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wrong way

Another challenge is that you'll be going INTO the prevailing weather....

It would be an adventure for sure...

I'd stick with the ditch...
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Old 20-03-2008, 09:45   #21
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Gord: sorry, I don't think I was clear. I meant go the other, long way around. Past the Cape of Good Hope, almost making a circumnavigation of Antarctica.
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Old 20-03-2008, 23:14   #22
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I have to wonder though, would it be better to try to sail east to west around the cape, or just go south, and head east until you reach the west side? No research done on this about distances or anything, just a thought off the top of my head.
That is a LOT of southern ocean - OK if that is what you want - but not as alternative of transiting the canal - IMHO.
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Old 21-03-2008, 00:27   #23
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Joshua Socum and the Strait of Magellan

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Originally Posted by GordMay View Post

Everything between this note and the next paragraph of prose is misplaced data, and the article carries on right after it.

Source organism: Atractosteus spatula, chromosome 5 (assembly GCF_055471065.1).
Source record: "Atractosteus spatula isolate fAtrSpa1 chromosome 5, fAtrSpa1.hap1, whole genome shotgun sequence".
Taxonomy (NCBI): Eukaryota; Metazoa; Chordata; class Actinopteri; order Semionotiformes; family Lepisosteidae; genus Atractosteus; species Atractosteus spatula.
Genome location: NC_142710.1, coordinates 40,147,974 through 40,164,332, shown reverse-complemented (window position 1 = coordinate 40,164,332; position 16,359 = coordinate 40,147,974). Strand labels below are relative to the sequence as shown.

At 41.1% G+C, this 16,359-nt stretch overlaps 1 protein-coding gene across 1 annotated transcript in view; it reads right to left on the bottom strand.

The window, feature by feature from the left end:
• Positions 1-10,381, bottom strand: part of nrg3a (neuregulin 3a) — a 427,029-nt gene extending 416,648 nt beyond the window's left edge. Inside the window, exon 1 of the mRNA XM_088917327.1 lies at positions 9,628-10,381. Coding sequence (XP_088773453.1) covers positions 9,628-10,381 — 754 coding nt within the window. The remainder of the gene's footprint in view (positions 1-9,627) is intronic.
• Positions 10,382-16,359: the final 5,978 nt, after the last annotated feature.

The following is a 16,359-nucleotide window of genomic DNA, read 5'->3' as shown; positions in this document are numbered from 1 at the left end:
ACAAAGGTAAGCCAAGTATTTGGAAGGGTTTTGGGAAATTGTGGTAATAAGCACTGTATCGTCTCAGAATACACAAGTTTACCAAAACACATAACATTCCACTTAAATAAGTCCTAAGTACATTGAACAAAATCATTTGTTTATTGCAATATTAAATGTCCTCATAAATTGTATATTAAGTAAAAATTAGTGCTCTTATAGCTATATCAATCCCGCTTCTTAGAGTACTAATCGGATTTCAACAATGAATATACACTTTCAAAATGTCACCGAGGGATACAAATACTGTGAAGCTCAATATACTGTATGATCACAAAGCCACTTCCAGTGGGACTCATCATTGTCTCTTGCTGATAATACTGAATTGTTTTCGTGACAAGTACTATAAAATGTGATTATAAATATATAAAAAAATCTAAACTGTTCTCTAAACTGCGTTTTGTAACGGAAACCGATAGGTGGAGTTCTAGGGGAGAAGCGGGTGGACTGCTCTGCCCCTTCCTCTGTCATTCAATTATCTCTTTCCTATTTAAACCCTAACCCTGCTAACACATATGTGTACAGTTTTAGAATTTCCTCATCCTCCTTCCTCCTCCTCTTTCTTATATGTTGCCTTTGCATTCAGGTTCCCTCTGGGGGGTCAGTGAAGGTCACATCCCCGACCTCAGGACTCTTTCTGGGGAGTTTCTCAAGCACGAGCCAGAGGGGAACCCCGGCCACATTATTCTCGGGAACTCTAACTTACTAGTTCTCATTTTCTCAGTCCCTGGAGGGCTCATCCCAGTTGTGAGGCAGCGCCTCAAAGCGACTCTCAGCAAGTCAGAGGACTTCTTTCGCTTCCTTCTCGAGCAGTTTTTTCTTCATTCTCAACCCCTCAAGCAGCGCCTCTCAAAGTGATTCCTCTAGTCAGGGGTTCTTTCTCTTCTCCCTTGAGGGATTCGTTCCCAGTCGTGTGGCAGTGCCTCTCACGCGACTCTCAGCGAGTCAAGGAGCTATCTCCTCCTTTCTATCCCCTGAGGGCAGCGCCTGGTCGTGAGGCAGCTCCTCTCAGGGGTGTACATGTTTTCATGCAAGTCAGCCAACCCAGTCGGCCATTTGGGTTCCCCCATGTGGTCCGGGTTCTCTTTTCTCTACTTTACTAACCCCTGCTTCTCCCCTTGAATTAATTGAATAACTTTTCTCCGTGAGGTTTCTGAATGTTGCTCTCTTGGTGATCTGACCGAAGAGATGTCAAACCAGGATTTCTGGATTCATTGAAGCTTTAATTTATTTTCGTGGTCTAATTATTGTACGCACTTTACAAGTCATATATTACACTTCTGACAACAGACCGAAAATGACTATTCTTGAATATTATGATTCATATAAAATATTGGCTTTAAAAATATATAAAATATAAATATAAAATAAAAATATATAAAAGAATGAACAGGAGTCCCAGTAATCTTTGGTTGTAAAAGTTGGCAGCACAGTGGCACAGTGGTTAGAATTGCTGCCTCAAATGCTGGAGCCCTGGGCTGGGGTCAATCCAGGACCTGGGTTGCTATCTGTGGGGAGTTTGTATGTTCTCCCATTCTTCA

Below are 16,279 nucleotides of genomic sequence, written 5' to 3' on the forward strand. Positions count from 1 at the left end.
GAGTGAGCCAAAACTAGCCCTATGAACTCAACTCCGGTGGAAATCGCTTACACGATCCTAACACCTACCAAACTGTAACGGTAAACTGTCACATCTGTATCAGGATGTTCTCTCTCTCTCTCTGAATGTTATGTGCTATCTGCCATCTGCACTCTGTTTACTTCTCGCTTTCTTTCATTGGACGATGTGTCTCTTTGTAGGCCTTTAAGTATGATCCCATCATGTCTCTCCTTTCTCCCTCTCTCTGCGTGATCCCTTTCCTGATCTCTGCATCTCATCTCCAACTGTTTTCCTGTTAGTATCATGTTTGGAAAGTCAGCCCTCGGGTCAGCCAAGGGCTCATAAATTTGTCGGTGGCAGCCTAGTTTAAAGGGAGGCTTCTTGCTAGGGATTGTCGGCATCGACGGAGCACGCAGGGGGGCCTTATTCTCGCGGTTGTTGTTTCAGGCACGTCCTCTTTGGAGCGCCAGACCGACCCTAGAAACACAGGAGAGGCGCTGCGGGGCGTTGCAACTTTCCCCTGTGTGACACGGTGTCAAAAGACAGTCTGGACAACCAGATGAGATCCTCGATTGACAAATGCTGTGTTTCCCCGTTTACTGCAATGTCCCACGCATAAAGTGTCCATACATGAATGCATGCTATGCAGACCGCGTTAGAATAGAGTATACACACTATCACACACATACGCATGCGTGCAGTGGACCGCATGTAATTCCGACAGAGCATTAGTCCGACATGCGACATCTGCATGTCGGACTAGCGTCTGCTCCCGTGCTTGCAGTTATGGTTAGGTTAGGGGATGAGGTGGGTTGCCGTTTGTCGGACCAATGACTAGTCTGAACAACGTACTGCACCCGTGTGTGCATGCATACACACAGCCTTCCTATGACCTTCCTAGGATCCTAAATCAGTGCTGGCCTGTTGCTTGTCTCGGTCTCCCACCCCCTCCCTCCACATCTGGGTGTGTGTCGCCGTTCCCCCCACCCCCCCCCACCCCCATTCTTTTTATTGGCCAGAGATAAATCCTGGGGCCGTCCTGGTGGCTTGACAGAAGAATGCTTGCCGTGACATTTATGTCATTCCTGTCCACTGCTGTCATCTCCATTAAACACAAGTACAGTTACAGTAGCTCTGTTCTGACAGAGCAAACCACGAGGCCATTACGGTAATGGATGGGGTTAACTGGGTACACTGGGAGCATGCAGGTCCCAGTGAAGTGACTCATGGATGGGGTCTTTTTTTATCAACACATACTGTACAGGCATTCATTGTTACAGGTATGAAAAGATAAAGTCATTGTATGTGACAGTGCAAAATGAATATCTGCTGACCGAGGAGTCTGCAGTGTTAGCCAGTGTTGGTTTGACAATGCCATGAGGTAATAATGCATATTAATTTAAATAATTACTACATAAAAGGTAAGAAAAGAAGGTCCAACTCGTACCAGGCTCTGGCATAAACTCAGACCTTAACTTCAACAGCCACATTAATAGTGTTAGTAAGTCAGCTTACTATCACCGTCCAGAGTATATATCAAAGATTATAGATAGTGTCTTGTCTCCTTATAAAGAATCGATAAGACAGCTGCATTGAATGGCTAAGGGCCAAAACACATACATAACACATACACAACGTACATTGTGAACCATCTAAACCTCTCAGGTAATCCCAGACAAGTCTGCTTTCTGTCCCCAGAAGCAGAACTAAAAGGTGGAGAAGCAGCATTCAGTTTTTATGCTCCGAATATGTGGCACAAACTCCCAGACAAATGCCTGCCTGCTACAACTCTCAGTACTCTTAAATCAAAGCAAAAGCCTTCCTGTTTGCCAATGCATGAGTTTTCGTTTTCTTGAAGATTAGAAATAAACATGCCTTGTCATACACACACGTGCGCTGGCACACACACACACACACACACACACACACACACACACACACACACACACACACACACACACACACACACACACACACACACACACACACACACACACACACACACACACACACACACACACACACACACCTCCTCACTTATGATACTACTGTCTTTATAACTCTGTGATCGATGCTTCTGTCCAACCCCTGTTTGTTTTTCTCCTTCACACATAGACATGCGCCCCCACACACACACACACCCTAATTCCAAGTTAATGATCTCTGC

Rounding the Horn (Drake’s Passage) is most usually done in the Eastbound lane (West to East), with the prevailing winds and currents, although the Global Challenge race goes (went ?) around the world the "wrong way", from east to west.
Somebody forgot to tell Joshua Slocum. He must have had some reason for doing it that way. See: 7, Sailing Alone Around the World, by Joshua Slocum, 1900
But he did have a few problems, as we see on the next page at 8, Sailing Alone Around the World, by Joshua Slocum, 1900
We'll never see his like again.
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Old 21-03-2008, 07:03   #24
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Gord: sorry, I don't think I was clear. I meant go the other, long way around. Past the Cape of Good Hope, almost making a circumnavigation of Antarctica.
Um, sorry to be rude but 'barking mad' springs to mind. You'd go down the coast of Brazil to Rio then across the Atlantic to the Cape of Good Hope. Very approximately the distances involved are Panama to Rio 4000nm, Rio to Cape town 3300nm (starting from NY to Cape Town the route, via Salvador, which is north of Brazil is roughly 6800nm). Either way, I reckon you're looking at 7000+nm Panama to the Cape.
After that, assuming you want to stay in the Southern Ocean to take advantage (if that's the word) of the westerlies its about 5000nm from the Cape to pass south of Australia then a further 1000nm to pass south of New Zealand. NZ to Cape Horn is 4000+nm, so far that's about 10000nm! Then you start to work North up the west coast of South America. All that to avoid paying the Panama transit fees? Have you actually looked at any charts? Then of course there's the question of which months do you actually sail these legs. Inevitably you will have to stop and provision somewhere not to mention make repairs.